Design + UX
mObywatel Polish ID App redesign exercise
Last June I was so preoccupied while traveling that I forgot my national ID card from home. That caused a small problem, as I needed it to confirm my identity at the TOOL concert in Krakow so I had to find a way. Going back 400km home to get my ID wasn't obviously a desired outcome. There had to be another way.
It turns out there's an app for that.
I downloaded the mObywatel (mCitizen) app for my iPhone all happy that it will solve all my problems.
Sadly the app didn't work as expected and it took me 2 days to actually be able to use it. All communications within the app are written in a "government" way of "we'll let you figure out what it means, now move along". 🧐
What's also cool is that every app update requires you to log in again. Safety first, especially since the login is through an external web service that sometimes doesn't give the data back to the app resulting in an error.
Reality kicks in 🤯
But after I managed to finally log in, I was greeted by a very retro look & feel, reminding me a bit of the good old skeuomorphic days of 2008. 🤦
Since I had to use that app for over a week, I couldn't help myself but to take it into 💎Sketch💎 and see what small changes can be made for it to make more sense visually.
Clarity and readability were the main concerns, but of course making it a bit more modern wouldn't be a bad thing either.
The first screen would be self explanatory but for some reason the main menu is (in some instances) under three dots on the right. The bottom menu has mixed tabs and actions. (home is a tab, share is an action)
And those cards ... Don't let me get started on the cards. Just one thing - nothing speaks rigid government rules like a card that's visually "bending". 🥵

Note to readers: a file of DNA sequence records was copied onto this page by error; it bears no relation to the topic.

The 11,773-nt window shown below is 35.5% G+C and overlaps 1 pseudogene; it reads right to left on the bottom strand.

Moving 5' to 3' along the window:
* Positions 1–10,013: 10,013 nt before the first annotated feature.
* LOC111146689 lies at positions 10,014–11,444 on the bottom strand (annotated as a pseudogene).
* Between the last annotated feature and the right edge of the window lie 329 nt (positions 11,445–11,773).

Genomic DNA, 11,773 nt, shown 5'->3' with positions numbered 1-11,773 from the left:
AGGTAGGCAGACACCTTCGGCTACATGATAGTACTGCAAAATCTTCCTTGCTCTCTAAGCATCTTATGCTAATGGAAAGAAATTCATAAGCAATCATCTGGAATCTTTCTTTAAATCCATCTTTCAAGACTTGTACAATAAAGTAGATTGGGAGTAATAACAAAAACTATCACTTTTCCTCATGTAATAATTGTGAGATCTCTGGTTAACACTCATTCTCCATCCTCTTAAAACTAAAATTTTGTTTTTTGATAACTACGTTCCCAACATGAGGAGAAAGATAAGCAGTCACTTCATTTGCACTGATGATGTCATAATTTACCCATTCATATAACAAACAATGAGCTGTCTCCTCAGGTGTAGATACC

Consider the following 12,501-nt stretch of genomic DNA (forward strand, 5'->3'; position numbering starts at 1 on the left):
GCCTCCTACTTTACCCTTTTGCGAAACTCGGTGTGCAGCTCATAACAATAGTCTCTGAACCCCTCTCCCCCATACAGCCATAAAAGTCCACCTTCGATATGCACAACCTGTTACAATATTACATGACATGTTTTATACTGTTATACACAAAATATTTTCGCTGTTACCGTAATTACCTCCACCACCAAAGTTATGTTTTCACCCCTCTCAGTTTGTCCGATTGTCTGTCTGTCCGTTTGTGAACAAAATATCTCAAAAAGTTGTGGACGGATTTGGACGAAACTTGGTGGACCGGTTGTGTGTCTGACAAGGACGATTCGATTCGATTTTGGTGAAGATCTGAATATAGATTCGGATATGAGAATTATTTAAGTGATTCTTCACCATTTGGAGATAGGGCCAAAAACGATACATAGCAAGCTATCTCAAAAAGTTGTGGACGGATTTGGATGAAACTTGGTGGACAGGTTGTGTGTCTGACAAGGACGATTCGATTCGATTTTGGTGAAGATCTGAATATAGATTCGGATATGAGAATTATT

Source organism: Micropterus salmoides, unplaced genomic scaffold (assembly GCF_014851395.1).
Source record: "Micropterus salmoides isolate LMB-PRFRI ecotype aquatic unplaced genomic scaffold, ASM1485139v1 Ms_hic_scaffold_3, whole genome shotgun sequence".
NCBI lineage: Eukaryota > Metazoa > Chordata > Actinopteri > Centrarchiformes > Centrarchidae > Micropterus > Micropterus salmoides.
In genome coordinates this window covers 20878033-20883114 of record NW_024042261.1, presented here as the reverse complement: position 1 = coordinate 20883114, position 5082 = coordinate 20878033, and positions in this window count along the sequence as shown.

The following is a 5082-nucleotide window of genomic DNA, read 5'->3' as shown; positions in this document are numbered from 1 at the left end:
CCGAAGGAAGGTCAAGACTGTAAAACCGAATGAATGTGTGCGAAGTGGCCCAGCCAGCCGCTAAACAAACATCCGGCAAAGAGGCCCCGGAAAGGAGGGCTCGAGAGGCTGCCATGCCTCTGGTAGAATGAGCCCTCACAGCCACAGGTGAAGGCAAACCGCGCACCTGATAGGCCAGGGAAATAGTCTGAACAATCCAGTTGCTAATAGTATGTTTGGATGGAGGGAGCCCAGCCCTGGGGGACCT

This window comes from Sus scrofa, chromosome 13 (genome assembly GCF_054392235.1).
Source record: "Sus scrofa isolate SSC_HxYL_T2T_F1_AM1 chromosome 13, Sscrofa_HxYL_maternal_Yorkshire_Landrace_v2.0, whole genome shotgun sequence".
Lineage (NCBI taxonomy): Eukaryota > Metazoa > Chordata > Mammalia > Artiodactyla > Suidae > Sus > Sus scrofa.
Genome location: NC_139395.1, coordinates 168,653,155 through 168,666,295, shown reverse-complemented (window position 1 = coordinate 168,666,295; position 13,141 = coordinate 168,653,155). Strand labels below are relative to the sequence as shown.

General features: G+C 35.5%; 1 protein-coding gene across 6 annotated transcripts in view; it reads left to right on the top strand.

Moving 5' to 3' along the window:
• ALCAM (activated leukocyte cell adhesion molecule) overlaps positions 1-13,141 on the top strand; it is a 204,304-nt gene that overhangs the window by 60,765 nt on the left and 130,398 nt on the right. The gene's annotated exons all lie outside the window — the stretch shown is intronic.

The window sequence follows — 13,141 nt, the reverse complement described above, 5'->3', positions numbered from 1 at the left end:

What I did was to make the tabs bigger and only action focused (history would be a modal as making a change here is next to impossible anyway).
Bigger tabs equal easier navigation, especially under remote circumstances of showing the ID to someone to verify.
The horizontal cards could've worked ok as simple (smaller) objects with all of them visible on one screen. But since that decision wasn't made I went a bit more crazy with a carousel. Why not!
mObywatel ID card view
The ID part was even easier. The main problem there was ineficient use of space. All the information was squeezed towards the top of the app, impacting readability and leaving a lot of empty space below.
Simply unifying the fonts and spacings did the trick and readability went up. 📈
Since it's one level deeper than the main screen, having the main navigation here would be silly, so the home button got removed too. The three dots at the top can serve as a per-screen more modal if one is even needed (most likely : no.)
Adding a grid is the first step.
Of course none of it was random.
We used a 16 point grid system, with 8pt increments (16 -> 24 -> 32 where needed). Here's an example of the applied grid. The "real" app has pretty random spacing throughout. By choosing the font sizes within the 8 point system as well we managed to get vertical rhytm. This all took into account different widths, as the grid here is not completely centered due to the amount of information on the right side of the photo.
Why we do those quick redesigns?
We're doing quite a lot of workshops and classes and we've noticed that one of the best ways to teach people of best practices is to show them applied to something they already know and use. That way they can re-apply that knowledge in their own projects.🚀
Total time on this project was only an hour, as like in most cases quick readability fixes don't require a lot of time and effort.
A true redesign would of course start with research, A/B testing and a design system, but that wasn't the point here.
Small changes make a big difference.
Did you like the redesign? Let us know what you think, share it and enjoy your plastic ID card. I mean it's great that this app exists and it is useful if you forget your ID. But the way it looks now it's not really pleasant to look at. 😎
Design + UX
Most apps desperately need a visual UX audit
Even if you eventually notice, that your developed app or website doesn't look quite right, it's still not easy to pinpoint what exactly is wrong with it. Instead of spending time and money on countless redesigns and small changes to maybe "get it right" it's best to do a visual UX audit. What is that?